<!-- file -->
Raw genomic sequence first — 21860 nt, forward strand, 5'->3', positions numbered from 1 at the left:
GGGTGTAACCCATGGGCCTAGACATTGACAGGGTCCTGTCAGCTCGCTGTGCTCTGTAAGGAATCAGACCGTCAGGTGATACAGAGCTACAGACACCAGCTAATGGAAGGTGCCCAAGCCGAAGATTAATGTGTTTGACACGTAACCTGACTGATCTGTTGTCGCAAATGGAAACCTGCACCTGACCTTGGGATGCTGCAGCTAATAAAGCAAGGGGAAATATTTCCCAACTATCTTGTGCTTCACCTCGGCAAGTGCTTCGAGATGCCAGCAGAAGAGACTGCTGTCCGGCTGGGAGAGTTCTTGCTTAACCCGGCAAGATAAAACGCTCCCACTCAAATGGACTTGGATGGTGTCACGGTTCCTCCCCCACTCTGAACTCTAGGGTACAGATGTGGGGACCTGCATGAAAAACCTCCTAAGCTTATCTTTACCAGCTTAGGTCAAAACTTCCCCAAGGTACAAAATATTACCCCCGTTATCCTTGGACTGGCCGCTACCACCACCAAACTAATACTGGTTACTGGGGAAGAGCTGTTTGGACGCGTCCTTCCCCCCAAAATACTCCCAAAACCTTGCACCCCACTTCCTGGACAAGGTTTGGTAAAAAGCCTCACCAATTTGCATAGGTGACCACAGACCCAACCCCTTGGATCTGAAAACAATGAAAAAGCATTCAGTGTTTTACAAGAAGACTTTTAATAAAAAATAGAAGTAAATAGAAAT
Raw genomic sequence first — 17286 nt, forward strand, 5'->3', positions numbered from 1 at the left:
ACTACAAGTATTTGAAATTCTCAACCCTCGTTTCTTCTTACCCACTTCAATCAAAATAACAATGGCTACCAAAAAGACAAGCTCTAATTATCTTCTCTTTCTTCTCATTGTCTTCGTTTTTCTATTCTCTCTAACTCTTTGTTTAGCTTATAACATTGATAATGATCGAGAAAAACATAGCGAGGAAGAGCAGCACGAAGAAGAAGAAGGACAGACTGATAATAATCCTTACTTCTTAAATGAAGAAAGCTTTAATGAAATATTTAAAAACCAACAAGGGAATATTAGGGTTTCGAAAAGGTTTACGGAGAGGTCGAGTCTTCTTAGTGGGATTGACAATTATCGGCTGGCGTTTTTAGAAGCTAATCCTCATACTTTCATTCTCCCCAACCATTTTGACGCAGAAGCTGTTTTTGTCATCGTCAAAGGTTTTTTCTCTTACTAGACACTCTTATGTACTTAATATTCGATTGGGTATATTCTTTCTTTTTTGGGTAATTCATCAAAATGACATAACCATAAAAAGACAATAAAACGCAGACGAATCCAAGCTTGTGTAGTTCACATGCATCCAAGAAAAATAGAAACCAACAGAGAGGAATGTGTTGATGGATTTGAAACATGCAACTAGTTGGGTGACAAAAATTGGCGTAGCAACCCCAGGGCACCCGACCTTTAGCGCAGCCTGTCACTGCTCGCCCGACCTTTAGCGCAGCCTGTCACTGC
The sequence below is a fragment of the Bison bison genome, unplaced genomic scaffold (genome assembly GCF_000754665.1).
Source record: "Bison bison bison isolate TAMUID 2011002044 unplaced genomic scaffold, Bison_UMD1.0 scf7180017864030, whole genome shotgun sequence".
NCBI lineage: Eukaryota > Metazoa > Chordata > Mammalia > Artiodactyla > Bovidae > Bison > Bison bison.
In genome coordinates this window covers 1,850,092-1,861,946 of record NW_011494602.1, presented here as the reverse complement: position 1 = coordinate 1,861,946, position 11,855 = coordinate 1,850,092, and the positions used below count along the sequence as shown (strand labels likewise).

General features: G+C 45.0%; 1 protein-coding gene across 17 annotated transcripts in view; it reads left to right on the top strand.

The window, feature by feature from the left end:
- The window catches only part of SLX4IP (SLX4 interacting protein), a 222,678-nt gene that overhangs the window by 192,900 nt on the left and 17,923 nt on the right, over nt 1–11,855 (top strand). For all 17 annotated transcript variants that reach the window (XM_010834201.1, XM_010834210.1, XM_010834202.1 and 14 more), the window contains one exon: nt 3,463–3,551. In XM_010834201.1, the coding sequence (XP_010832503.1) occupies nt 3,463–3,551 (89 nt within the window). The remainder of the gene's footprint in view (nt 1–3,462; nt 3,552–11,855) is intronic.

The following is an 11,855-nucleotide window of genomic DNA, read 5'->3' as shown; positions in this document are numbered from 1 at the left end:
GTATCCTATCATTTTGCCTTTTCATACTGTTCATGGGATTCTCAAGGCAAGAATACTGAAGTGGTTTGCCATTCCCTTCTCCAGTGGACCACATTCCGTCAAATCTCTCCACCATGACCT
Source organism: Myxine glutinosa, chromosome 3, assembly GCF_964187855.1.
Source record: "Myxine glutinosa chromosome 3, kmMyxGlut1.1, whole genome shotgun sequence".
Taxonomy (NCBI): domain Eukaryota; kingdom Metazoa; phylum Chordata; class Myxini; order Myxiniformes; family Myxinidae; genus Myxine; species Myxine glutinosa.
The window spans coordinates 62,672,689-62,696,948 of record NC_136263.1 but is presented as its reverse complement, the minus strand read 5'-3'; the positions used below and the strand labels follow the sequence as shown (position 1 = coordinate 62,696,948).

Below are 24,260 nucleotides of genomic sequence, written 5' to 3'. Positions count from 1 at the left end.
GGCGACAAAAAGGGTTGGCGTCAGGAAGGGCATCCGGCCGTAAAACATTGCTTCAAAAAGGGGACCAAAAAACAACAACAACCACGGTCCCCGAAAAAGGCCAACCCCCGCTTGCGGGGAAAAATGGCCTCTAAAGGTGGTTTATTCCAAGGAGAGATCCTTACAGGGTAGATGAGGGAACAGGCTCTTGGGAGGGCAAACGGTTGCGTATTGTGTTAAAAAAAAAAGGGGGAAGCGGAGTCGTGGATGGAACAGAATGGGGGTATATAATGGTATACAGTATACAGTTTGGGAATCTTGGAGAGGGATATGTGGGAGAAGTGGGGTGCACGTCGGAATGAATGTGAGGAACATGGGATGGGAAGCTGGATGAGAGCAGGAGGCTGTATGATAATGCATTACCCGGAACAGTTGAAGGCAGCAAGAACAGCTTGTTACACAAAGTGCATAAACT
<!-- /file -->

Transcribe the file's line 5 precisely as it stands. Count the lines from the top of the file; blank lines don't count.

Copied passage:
The sequence below is a fragment of the Bison bison genome, unplaced genomic scaffold (genome assembly GCF_000754665.1).